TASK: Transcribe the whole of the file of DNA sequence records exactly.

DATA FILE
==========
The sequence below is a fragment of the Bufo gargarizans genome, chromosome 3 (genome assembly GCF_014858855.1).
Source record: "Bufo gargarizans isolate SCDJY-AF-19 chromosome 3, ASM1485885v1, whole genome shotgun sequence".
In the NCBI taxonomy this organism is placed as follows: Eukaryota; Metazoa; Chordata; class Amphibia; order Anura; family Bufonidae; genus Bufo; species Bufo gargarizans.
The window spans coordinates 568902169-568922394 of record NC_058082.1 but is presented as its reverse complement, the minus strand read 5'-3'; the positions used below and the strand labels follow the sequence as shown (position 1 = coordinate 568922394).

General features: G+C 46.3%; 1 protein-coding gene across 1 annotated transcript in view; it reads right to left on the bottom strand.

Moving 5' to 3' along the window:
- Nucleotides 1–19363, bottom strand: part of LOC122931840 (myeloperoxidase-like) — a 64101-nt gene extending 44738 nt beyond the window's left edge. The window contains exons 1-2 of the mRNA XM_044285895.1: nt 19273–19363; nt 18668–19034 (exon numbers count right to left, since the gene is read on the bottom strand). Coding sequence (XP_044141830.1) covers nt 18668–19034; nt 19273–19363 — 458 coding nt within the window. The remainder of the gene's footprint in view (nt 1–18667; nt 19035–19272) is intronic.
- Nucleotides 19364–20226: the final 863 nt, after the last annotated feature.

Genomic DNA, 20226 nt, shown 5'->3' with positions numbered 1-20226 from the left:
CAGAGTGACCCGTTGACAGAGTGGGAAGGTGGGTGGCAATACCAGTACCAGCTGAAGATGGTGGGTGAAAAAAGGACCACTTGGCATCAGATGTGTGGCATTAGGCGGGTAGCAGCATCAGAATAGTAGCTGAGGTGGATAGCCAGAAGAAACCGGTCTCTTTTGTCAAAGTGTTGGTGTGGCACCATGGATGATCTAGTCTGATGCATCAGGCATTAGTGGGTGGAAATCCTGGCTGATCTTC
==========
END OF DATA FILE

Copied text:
The sequence below is a fragment of the Bufo gargarizans genome, chromosome 3 (genome assembly GCF_014858855.1).
Source record: "Bufo gargarizans isolate SCDJY-AF-19 chromosome 3, ASM1485885v1, whole genome shotgun sequence".
In the NCBI taxonomy this organism is placed as follows: Eukaryota; Metazoa; Chordata; class Amphibia; order Anura; family Bufonidae; genus Bufo; species Bufo gargarizans.
The window spans coordinates 568902169-568922394 of record NC_058082.1 but is presented as its reverse complement, the minus strand read 5'-3'; the positions used below and the strand labels follow the sequence as shown (position 1 = coordinate 568922394).

General features: G+C 46.3%; 1 protein-coding gene across 1 annotated transcript in view; it reads right to left on the bottom strand.

Moving 5' to 3' along the window:
- Nucleotides 1–19363, bottom strand: part of LOC122931840 (myeloperoxidase-like) — a 64101-nt gene extending 44738 nt beyond the window's left edge. The window contains exons 1-2 of the mRNA XM_044285895.1: nt 19273–19363; nt 18668–19034 (exon numbers count right to left, since the gene is read on the bottom strand). Coding sequence (XP_044141830.1) covers nt 18668–19034; nt 19273–19363 — 458 coding nt within the window. The remainder of the gene's footprint in view (nt 1–18667; nt 19035–19272) is intronic.
- Nucleotides 19364–20226: the final 863 nt, after the last annotated feature.

Genomic DNA, 20226 nt, shown 5'->3' with positions numbered 1-20226 from the left:
CAGAGTGACCCGTTGACAGAGTGGGAAGGTGGGTGGCAATACCAGTACCAGCTGAAGATGGTGGGTGAAAAAAGGACCACTTGGCATCAGATGTGTGGCATTAGGCGGGTAGCAGCATCAGAATAGTAGCTGAGGTGGATAGCCAGAAGAAACCGGTCTCTTTTGTCAAAGTGTTGGTGTGGCACCATGGATGATCTAGTCTGATGCATCAGGCATTAGTGGGTGGAAATCCTGGCTGATCTTC